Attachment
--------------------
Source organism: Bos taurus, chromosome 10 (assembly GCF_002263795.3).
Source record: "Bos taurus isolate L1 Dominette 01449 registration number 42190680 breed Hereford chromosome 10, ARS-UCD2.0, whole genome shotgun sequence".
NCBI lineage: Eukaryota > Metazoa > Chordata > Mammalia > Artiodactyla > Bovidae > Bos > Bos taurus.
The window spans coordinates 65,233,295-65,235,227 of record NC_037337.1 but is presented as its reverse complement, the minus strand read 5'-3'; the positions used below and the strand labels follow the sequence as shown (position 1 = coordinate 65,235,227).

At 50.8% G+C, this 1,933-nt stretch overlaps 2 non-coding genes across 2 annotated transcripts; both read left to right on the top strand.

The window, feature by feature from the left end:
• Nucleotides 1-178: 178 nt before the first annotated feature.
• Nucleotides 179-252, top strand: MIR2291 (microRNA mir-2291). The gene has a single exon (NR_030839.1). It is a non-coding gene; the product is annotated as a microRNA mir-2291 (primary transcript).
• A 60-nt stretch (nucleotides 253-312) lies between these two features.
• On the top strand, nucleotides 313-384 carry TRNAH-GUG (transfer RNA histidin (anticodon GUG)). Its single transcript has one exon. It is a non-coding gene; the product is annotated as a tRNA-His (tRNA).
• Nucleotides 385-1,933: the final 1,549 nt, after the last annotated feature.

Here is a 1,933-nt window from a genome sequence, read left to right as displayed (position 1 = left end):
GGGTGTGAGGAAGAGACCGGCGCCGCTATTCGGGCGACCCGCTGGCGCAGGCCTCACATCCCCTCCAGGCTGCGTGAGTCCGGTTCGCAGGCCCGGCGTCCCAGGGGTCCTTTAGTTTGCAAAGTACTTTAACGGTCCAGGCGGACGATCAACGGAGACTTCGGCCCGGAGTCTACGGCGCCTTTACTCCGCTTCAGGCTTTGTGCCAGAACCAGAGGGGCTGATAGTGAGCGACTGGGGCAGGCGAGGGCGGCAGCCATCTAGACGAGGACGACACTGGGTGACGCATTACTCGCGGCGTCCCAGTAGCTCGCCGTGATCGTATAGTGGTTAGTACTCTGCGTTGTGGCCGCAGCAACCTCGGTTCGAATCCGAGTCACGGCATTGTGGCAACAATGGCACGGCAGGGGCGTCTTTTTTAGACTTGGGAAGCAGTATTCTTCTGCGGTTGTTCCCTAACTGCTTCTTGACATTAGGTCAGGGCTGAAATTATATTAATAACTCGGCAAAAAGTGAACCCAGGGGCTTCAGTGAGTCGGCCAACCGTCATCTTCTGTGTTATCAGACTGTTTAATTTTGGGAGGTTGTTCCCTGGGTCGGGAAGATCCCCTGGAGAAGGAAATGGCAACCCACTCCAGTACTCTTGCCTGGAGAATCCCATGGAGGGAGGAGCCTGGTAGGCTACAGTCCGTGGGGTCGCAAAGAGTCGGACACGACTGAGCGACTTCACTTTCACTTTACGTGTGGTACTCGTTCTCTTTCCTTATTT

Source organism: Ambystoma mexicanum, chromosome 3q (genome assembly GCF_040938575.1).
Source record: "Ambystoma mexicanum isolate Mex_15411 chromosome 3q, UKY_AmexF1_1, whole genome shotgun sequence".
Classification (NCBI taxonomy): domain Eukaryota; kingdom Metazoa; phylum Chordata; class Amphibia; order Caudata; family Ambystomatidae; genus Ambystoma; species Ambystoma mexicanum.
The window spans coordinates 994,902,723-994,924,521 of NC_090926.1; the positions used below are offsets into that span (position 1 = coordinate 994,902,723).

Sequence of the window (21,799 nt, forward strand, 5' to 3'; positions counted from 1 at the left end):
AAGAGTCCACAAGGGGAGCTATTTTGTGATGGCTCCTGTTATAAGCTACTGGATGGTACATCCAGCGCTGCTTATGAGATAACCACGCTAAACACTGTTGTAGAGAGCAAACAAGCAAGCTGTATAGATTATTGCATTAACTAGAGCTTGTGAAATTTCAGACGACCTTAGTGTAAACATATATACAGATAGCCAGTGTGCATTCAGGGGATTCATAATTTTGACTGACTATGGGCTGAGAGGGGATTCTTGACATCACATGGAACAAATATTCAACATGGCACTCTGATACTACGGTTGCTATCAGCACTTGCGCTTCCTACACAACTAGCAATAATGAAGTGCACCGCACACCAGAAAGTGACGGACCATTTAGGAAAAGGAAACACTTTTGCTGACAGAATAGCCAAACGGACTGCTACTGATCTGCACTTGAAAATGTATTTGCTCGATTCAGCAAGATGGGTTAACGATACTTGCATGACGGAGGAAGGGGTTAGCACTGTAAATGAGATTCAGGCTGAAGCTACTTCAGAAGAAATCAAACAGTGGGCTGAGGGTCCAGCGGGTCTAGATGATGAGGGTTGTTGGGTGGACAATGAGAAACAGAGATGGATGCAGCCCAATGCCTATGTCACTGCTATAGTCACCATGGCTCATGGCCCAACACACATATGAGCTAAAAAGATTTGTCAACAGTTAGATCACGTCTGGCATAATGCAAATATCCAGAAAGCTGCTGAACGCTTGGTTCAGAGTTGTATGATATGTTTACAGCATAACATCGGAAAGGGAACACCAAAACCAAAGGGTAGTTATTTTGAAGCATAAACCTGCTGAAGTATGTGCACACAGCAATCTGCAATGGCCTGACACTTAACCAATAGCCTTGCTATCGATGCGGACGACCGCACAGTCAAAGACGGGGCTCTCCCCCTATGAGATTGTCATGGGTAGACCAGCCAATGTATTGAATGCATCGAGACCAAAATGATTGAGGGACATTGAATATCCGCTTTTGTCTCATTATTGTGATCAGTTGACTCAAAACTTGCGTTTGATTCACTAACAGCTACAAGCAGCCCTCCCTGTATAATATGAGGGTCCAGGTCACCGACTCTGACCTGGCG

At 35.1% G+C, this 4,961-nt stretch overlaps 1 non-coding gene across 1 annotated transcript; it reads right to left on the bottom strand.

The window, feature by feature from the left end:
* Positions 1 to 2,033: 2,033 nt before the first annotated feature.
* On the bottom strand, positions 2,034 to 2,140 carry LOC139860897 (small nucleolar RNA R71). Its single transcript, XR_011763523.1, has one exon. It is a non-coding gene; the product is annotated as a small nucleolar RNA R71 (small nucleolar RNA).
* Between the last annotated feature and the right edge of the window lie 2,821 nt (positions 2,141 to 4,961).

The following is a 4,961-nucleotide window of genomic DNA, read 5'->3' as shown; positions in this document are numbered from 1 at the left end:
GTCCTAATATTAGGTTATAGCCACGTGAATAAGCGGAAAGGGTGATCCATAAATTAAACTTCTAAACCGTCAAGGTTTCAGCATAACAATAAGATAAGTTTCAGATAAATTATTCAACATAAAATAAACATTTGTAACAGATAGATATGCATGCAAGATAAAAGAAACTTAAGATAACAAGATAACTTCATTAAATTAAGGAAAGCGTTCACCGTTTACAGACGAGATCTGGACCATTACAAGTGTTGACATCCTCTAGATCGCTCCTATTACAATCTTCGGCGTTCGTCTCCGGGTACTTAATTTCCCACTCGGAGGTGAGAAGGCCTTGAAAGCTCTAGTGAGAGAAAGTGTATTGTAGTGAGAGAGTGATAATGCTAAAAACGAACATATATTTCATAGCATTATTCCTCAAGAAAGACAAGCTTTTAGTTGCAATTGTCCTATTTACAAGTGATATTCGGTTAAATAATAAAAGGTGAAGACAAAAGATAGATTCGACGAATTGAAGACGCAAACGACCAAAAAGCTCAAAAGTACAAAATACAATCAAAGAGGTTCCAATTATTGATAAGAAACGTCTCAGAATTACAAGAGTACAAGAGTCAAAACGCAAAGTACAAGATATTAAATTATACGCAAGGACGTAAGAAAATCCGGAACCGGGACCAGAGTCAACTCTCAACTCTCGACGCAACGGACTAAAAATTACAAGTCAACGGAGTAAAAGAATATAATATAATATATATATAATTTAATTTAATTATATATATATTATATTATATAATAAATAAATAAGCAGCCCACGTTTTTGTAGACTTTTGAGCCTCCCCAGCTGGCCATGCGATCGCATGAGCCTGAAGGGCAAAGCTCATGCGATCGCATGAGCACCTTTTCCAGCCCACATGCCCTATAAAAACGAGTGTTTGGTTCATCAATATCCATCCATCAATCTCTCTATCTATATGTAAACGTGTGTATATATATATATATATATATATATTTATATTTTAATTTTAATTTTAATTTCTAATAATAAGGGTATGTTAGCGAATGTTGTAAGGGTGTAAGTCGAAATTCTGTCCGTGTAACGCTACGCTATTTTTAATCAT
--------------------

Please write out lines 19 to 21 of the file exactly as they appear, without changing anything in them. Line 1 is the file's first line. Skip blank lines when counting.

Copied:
AAGAGTCCACAAGGGGAGCTATTTTGTGATGGCTCCTGTTATAAGCTACTGGATGGTACATCCAGCGCTGCTTATGAGATAACCACGCTAAACACTGTTGTAGAGAGCAAACAAGCAAGCTGTATAGATTATTGCATTAACTAGAGCTTGTGAAATTTCAGACGACCTTAGTGTAAACATATATACAGATAGCCAGTGTGCATTCAGGGGATTCATAATTTTGACTGACTATGGGCTGAGAGGGGATTCTTGACATCACATGGAACAAATATTCAACATGGCACTCTGATACTACGGTTGCTATCAGCACTTGCGCTTCCTACACAACTAGCAATAATGAAGTGCACCGCACACCAGAAAGTGACGGACCATTTAGGAAAAGGAAACACTTTTGCTGACAGAATAGCCAAACGGACTGCTACTGATCTGCACTTGAAAATGTATTTGCTCGATTCAGCAAGATGGGTTAACGATACTTGCATGACGGAGGAAGGGGTTAGCACTGTAAATGAGATTCAGGCTGAAGCTACTTCAGAAGAAATCAAACAGTGGGCTGAGGGTCCAGCGGGTCTAGATGATGAGGGTTGTTGGGTGGACAATGAGAAACAGAGATGGATGCAGCCCAATGCCTATGTCACTGCTATAGTCACCATGGCTCATGGCCCAACACACATATGAGCTAAAAAGATTTGTCAACAGTTAGATCACGTCTGGCATAATGCAAATATCCAGAAAGCTGCTGAACGCTTGGTTCAGAGTTGTATGATATGTTTACAGCATAACATCGGAAAGGGAACACCAAAACCAAAGGGTAGTTATTTTGAAGCATAAACCTGCTGAAGTATGTGCACACAGCAATCTGCAATGGCCTGACACTTAACCAATAGCCTTGCTATCGATGCGGACGACCGCACAGTCAAAGACGGGGCTCTCCCCCTATGAGATTGTCATGGGTAGACCAGCCAATGTATTGAATGCATCGAGACCAAAATGATTGAGGGACATTGAATATCCGCTTTTGTCTCATTATTGTGATCAGTTGACTCAAAACTTGCGTTTGATTCACTAACAGCTACAAGCAGCCCTCCCTGTATAATATGAGGGTCCAGGTCACCGACTCTGACCTGGCG

At 35.1% G+C, this 4,961-nt stretch overlaps 1 non-coding gene across 1 annotated transcript; it reads right to left on the bottom strand.

The window, feature by feature from the left end: